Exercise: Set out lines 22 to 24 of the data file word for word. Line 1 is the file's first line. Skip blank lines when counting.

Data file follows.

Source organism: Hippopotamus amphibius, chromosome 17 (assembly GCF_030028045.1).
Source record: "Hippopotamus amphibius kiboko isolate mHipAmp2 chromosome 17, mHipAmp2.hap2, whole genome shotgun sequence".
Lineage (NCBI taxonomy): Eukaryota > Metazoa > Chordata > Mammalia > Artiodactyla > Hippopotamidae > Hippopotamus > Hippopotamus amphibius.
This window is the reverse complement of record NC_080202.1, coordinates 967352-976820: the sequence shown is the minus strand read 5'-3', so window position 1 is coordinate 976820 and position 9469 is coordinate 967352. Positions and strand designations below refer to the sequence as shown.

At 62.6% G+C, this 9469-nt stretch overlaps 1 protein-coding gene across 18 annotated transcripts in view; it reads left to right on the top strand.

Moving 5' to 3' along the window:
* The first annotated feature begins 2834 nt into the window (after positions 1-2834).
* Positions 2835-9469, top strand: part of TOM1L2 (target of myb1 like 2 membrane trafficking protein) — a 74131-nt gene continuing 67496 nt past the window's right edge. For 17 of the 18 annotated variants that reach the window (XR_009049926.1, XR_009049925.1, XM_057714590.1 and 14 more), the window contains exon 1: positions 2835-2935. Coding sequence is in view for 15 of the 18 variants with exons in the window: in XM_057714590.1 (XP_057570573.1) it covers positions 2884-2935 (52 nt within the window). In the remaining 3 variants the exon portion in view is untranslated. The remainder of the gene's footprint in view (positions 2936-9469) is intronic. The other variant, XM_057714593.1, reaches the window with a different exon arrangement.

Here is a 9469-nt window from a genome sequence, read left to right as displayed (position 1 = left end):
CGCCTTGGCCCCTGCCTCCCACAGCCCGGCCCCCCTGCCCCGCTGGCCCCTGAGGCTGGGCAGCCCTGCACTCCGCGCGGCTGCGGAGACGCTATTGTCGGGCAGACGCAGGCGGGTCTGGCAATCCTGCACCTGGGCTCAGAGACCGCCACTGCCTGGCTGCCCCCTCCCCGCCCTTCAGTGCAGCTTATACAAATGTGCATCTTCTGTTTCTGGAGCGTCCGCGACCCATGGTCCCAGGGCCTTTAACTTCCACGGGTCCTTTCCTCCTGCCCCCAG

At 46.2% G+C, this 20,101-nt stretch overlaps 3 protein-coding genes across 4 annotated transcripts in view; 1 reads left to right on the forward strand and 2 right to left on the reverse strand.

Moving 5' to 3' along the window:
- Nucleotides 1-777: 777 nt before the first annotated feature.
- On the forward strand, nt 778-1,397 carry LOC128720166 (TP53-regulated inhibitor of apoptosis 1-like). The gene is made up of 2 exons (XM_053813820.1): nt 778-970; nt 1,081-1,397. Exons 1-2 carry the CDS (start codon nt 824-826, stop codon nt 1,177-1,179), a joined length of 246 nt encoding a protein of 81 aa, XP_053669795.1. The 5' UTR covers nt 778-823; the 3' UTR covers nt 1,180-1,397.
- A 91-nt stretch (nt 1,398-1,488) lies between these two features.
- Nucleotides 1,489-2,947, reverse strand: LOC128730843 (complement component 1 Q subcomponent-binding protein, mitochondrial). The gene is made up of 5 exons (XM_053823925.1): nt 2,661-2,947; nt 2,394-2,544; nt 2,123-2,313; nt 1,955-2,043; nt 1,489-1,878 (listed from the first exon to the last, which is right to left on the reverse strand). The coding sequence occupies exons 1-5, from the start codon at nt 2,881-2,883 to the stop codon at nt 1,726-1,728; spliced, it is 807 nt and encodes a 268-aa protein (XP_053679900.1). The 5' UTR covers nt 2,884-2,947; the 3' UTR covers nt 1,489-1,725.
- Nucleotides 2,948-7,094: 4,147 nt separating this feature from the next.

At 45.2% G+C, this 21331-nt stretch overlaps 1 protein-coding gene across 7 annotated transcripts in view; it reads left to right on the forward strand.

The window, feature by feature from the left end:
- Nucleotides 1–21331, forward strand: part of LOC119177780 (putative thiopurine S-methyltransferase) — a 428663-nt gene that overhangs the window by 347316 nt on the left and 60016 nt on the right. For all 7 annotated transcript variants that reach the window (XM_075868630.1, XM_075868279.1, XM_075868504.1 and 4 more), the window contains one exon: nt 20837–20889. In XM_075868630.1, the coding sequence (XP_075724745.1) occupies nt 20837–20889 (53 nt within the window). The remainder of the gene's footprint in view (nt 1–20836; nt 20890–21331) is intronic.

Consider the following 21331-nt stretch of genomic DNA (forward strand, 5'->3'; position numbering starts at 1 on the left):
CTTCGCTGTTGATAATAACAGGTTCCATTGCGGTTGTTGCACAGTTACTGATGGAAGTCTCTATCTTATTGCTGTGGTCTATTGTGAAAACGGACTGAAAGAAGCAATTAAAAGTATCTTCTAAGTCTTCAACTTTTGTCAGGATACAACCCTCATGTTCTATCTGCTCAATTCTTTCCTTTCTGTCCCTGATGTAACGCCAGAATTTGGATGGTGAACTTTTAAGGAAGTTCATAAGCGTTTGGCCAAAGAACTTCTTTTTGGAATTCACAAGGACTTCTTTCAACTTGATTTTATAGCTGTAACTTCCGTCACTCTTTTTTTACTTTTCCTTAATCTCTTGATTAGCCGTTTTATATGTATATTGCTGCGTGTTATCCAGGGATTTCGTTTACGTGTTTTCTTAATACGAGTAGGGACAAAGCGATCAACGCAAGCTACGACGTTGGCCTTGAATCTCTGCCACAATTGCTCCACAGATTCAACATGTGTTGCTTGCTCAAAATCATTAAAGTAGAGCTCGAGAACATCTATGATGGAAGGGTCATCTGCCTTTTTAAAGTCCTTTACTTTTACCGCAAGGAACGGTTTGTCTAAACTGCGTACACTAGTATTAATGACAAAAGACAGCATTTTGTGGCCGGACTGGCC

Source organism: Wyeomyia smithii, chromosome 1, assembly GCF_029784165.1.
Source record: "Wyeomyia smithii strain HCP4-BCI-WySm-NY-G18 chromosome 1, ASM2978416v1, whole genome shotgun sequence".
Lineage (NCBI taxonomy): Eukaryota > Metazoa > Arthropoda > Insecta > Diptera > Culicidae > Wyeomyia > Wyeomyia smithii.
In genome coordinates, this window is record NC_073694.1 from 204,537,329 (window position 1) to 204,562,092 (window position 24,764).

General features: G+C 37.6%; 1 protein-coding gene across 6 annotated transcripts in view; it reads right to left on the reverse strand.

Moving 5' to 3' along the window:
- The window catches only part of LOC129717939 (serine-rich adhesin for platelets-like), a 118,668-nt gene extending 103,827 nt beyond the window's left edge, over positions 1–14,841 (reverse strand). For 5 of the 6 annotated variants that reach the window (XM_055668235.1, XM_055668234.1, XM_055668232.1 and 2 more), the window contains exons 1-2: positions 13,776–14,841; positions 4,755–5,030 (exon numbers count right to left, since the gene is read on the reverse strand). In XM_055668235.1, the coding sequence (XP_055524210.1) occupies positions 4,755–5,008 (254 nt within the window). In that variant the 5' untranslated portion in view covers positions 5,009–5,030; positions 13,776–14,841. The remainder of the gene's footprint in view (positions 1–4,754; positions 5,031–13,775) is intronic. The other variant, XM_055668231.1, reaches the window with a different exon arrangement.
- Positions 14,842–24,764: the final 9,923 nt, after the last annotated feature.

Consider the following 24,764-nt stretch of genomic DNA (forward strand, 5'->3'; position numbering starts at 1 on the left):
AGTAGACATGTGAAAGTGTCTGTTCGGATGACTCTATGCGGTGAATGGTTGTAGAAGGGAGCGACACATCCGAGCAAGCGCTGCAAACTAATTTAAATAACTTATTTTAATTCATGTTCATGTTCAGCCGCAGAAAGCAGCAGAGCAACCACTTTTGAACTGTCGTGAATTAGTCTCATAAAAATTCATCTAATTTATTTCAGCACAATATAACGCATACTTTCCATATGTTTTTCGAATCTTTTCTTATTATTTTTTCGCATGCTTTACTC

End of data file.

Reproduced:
CTTCGCTGTTGATAATAACAGGTTCCATTGCGGTTGTTGCACAGTTACTGATGGAAGTCTCTATCTTATTGCTGTGGTCTATTGTGAAAACGGACTGAAAGAAGCAATTAAAAGTATCTTCTAAGTCTTCAACTTTTGTCAGGATACAACCCTCATGTTCTATCTGCTCAATTCTTTCCTTTCTGTCCCTGATGTAACGCCAGAATTTGGATGGTGAACTTTTAAGGAAGTTCATAAGCGTTTGGCCAAAGAACTTCTTTTTGGAATTCACAAGGACTTCTTTCAACTTGATTTTATAGCTGTAACTTCCGTCACTCTTTTTTTACTTTTCCTTAATCTCTTGATTAGCCGTTTTATATGTATATTGCTGCGTGTTATCCAGGGATTTCGTTTACGTGTTTTCTTAATACGAGTAGGGACAAAGCGATCAACGCAAGCTACGACGTTGGCCTTGAATCTCTGCCACAATTGCTCCACAGATTCAACATGTGTTGCTTGCTCAAAATCATTAAAGTAGAGCTCGAGAACATCTATGATGGAAGGGTCATCTGCCTTTTTAAAGTCCTTTACTTTTACCGCAAGGAACGGTTTGTCTAAACTGCGTACACTAGTATTAATGACAAAAGACAGCATTTTGTGGCCGGACTGGCC

Source organism: Wyeomyia smithii, chromosome 1, assembly GCF_029784165.1.
Source record: "Wyeomyia smithii strain HCP4-BCI-WySm-NY-G18 chromosome 1, ASM2978416v1, whole genome shotgun sequence".